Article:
Batch Conversion of RAW images

by Wren McMains

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(This is one of many pages of tips on Organizing Your Images.)

  • I shoot RAW 99.4% of the time, but like having JPG images because they're quicker to review and for a lot of website work are all I need. I highly recommend shooting in RAW, its sure nice to have the RAW version when you need it.
  • Many cameras that shoot RAW will also save JPG versions at the same time, but I never use this feature because it slows down the write process and fills the memory card faster. Update:  Starting in about 2009 semi-professional cameras could write fast enough to high-speed cards that I started shooting both RAW and JPG and have ever since.
  • Instead I initially download images to a folder containing only images I need be process from RAW to JPG. (Saves selecting a subset of images to convert later, and some batch conversion programs like to convert all the images in a folder. It also has the advantage that on a day I've shot 5-10 GB or more I can batch convert all the images at once and later break them into folders of 4+ GB each.) I've always called this folder "film", because just like film it contains the latent images prior to any conversion. Be sure this folder is on the same drive where you'll keep the raw files, then when you move the RAW files into the 4+ GB folders the move will be instant (unlike a move across drives which can take many minutes).
  • The theory behind RAW is that you select all the images taken under the same condition, open the first in RAW converter and decide on all the proper conversion settings for that image and the let it convert the entire group of similar images. See Batch Conversion using Bridge CS3.
  • What I do instead is batch convert ALL the images I take as soon as I download them. Instead of choosing appropriate setting for one image, I decide on the auto settings that work fairly well for all images (depends on the batch conversion program) and then save these settings to a file.
  • Having done this once, I can then open the batch conversion program. It defaults to my choosen settings and remembers where I put my un-converted RAW images. It also remembers the folder where I want my output to go, only when I've started a new Original folder do I need to change this.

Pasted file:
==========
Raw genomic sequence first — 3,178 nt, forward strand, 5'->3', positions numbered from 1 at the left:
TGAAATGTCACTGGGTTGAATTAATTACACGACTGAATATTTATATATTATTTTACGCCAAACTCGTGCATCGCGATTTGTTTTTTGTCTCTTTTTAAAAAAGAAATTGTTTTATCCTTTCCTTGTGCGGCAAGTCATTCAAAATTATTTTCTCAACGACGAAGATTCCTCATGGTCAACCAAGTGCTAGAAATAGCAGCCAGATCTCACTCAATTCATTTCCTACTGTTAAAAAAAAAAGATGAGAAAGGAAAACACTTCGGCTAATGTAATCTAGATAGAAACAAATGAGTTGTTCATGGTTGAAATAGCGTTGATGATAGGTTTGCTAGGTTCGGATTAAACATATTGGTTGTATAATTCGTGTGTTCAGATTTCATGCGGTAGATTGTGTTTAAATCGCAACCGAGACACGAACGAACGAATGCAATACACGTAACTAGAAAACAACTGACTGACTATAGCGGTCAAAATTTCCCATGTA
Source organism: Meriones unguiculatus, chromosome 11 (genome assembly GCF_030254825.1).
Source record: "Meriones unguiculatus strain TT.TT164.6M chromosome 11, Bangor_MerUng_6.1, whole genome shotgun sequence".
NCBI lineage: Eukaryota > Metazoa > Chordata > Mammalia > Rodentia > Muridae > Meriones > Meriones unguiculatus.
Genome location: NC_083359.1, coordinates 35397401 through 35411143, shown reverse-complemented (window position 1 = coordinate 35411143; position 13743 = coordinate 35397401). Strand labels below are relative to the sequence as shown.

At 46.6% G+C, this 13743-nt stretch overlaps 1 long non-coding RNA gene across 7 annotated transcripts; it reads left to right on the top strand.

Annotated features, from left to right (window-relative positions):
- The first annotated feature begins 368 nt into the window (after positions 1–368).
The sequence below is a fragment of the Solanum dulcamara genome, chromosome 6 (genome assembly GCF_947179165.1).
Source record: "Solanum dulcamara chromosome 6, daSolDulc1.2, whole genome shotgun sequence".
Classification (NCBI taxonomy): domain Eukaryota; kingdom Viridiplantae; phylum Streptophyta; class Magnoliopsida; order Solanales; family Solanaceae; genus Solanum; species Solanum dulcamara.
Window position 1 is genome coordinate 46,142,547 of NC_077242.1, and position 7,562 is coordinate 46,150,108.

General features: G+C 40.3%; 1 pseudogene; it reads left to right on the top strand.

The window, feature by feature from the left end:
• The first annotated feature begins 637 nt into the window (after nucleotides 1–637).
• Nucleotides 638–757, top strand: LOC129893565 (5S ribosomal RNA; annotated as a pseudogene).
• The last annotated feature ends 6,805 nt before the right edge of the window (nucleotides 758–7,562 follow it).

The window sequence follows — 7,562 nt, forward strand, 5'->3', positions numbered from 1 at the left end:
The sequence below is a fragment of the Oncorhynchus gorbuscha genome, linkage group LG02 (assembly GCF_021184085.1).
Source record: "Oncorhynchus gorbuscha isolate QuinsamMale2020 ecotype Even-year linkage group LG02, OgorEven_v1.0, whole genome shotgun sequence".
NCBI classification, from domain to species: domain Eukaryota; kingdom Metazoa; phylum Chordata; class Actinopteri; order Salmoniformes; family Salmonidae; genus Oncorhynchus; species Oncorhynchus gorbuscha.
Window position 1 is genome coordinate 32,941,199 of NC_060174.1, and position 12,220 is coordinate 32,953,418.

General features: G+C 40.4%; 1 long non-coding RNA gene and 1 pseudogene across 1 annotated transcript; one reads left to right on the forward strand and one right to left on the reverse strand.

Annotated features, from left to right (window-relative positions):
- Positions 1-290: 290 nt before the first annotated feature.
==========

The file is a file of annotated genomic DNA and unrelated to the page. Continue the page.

• Push the start button and let it go ... might take a few minutes, or even an hour or more depending on how many images there are to convert. See Batch Conversion using Capture NX.
  • Programs I've used to batch convert RAW images: Bibble, Adobe Bridge, Nikon Capture, and FastStone. (There are others, I plan to try Lightroom soon.) My first choice use to be Bibble, but Nikon Capture NX came with my D300 and on average I now tend to like what it does with my NEF files best. (I did experiments with using all four programs on a couple thousand files. For each image, I often liked the output of one of the programs better than the others, but it wasn't always the same program. There is no program that always does the best auto processing, that's why it's important to do the RAW conversion yourself for any image you really care about.)
  • Once I've batch converted my RAW files I move them into the appropriate "Original" folder. (The JPG has been processed into a folder with a corresponding name. When my Original folder reaches the size limit I've set, I manually move the JPGs so the contents of the RAW and JPG folders match. If you have multiple hard drives I recommend keeping the RAW files on one and the JPGs on another ... provides some level of protection in case you loose a drive before you backup.) Note that if you auto process all the files with Adobe Bridge (and I assume Lightroom), it will create corresponding XMP files. Assuming you haven't added keywords with Bridge, you can loose these files.
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Explain again why you do this?

Check back, sometime I'll add screen shots showing batch RAW conversion in both Bridge and Capture NX.

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